Natural disasters such as the one we are witnessing in Japan are disturbing to all of us as we watch helplessly as people lose their lives and their homes. The added threat of nuclear power plants releasing radiation is frightening and the topic of great discussion among adults. Japan is currently the primary topic on many television and radio broadcasts, with many "experts" talking endlessly about the dire consequences of the power plant explosions.
Our children and teens cannot help but be exposed to some of this information, and many of them may become traumatized by the scenes of devastation and discussions about nuclear power safety. Many teachers are talking about the events in school, which leads to kids talking about it among themselves, often not understanding how far away Japan is. They become very concerned that a similar disaster will occur where they live. They worry about being separated from their families, having their homes destroyed and losing friends and relatives in similar fashion.
It is important to recognize that children may not talk about their fears, allowing the worry and fear to become serious contributors to trauma. The following 10 Tips will help parents and educators talk to their children honestly about such events and watch for signs that their children are traumatized.
For more detailed information on helping children and teens deal with natural disasters, explosions and fires and acts of violence, please download the Healing Magazine Crisis Kit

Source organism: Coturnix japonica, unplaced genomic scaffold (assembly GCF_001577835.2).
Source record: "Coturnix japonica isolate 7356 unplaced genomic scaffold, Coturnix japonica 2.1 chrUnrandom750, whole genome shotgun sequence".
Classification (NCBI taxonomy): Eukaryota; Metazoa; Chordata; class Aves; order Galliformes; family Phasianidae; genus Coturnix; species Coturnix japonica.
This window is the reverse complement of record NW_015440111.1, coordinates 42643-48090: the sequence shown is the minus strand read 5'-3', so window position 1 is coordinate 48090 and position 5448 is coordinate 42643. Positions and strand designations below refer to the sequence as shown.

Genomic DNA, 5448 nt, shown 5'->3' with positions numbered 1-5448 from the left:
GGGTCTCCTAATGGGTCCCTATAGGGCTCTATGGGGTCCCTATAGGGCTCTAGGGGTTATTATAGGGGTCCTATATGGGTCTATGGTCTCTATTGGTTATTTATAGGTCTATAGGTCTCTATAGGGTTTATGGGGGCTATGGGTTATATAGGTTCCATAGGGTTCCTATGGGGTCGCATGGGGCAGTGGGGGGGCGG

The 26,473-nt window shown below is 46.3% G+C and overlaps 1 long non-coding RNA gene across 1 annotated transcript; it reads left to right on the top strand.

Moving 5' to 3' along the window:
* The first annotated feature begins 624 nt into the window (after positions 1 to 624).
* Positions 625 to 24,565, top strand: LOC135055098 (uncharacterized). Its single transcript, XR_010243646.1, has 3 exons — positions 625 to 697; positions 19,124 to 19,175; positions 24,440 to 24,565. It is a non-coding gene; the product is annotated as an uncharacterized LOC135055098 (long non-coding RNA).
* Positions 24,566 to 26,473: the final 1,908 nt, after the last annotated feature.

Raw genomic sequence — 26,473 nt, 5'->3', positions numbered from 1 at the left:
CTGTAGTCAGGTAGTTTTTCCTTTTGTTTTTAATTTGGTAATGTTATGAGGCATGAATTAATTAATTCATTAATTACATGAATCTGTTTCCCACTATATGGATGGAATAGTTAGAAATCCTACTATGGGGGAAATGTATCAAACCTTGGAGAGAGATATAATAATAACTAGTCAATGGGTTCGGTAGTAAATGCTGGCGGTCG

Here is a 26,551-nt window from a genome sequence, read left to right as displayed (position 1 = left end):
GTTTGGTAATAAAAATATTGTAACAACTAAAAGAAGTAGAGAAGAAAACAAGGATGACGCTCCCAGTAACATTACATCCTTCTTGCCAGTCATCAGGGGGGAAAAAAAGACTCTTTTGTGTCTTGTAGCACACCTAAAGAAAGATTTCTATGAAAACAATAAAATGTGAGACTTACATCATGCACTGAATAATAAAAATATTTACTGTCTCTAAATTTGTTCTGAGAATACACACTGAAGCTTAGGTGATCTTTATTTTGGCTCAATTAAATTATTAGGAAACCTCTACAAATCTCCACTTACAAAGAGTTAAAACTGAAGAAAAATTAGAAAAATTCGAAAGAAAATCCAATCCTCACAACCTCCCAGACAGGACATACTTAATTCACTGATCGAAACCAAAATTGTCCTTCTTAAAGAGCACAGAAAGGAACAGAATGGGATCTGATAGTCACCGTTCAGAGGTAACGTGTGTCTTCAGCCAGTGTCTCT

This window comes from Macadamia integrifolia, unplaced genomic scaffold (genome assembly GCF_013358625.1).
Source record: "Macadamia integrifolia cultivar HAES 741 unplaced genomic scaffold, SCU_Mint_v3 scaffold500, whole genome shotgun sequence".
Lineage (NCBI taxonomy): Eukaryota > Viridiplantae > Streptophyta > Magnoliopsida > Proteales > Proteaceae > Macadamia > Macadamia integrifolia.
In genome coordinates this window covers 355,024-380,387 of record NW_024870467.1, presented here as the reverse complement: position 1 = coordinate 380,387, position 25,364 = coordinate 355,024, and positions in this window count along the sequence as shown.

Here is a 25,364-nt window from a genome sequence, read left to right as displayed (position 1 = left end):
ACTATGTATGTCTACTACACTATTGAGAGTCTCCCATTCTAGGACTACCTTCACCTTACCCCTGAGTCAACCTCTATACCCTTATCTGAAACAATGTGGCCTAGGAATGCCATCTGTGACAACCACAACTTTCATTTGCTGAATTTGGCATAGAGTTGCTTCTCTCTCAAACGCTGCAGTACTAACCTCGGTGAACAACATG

here. It is in PDF format and free of charge. Also recommend that teens log onto TeenCentral.Net
for expert advise from Master's and PhD level counselors on this issue or anything that may be bothering them. Parents may log onto ParentCentral.Net
for assistance with any parenting issues they may be experiencing.
10 Tips for Talking to Children About Natural Disasters and School Shootings
The effects of trauma in children may linger and manifest themselves physically and behaviorally. Will Isemann, President of CEO of KidsPeace, and the clinical experts at KidsPeace have compiled a list of tips to help parents talk to their children about what has happened to upset them and look out for future signs of distress:
1. Listen to children. Allow them to express their concerns and fears.
2. Regardless of age, the most important issue is to reassure children of safety and security. Tell children that you, their school, their friends and their communities are all focused on their safety and that those around them are working for their safety. Have discussions about those dedicated to protecting them like police, teachers and other school officials, neighbors, their government and all concerned adults throughout the community.
3. When discussing the events with younger children, the amount of information shared should be limited to some basic facts. Use words meaningful to them (not words like massive devastation or sniper, etc.). Share with them that weather or geological shifting have caused a specific disastrous event in a certain part of the world or some bad people have used violence to hurt innocent people in the area. Discuss that we don’t know exactly why this was happened, but a natural disaster or violence has occurred. Do not go into specific details.